Have you wondered
- Who invented pendulum clock
why does a grandfather clock use a long pendulum
In 1656, a Dutch scientist named Christiaan Huygens who made first pendulum clock, like today’s grandfather clocks. Working on pendulum clock goes like this – pendulum swings back and forth at a precise speed, this clock was the most accurate yet.
In fact, for almost 300 years, the pendulum clock was the world’s most dependable timekeeper.
Back in the days of water clocks — they dripped, dripped, dripped like sand in an hourglass — timekeeping was not very accurate. That made life hard to organize.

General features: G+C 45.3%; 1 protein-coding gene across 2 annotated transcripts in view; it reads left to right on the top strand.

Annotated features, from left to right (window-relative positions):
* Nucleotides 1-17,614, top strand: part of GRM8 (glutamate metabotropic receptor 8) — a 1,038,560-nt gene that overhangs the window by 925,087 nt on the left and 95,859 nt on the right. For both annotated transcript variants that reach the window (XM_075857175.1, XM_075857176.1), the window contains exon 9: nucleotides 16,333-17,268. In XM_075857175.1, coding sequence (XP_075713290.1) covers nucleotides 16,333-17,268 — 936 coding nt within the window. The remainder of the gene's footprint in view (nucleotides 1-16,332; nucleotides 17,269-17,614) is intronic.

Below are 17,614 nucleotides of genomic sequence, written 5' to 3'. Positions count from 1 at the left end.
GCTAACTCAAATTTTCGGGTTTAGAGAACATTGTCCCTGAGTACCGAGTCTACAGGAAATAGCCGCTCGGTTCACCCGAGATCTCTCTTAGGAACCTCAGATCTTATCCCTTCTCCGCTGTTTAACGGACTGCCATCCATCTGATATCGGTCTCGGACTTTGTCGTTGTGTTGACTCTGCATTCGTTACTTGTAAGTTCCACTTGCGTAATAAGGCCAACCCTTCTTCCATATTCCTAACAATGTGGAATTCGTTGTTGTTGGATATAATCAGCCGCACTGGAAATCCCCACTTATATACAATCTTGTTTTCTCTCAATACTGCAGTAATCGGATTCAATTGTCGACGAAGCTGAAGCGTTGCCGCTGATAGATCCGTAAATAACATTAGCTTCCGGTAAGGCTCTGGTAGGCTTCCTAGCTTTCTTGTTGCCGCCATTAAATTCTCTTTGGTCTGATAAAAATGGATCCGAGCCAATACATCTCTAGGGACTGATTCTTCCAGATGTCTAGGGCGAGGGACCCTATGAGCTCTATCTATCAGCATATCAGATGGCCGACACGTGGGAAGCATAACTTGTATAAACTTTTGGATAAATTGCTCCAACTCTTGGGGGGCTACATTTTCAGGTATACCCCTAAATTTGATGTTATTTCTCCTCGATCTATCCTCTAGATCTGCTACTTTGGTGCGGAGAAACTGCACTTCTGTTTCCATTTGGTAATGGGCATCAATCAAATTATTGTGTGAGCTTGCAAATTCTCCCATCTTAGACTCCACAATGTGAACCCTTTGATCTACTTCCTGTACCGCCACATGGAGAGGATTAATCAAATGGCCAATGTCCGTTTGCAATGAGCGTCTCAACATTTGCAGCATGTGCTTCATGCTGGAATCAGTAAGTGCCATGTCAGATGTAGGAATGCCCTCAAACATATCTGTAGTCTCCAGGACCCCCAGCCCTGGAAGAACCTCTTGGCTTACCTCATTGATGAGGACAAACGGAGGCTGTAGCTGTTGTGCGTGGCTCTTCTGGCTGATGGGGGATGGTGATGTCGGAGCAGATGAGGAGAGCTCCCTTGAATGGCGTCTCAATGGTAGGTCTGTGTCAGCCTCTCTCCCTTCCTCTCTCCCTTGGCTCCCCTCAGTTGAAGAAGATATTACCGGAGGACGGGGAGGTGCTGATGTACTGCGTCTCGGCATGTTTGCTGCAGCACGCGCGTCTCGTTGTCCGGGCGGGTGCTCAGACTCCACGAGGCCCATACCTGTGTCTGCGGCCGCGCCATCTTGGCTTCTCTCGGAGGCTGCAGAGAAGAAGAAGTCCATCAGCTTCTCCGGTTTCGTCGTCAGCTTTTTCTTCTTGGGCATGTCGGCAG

Around 1277, a clock powered by gears that were driven by weights was invented in Europe. It was much better at keeping time than earlier clocks.
Many gear-powered clocks had no numbers or hands on their faces. Instead, bells rang out the time — the word “clock” comes from the Latin word for bell.
Clocks made things run like, well, clockwork. But they were also a big help to ocean sailors and explorers. These mariners could use a clock to figure out their longitude (their position east or west on the Earth).
Today, computers depend on internal clocks to coordinate various processes. And scientists use clocks to locate the epicenter of earthquakes, maintain the accuracy of satellite navigation systems and more.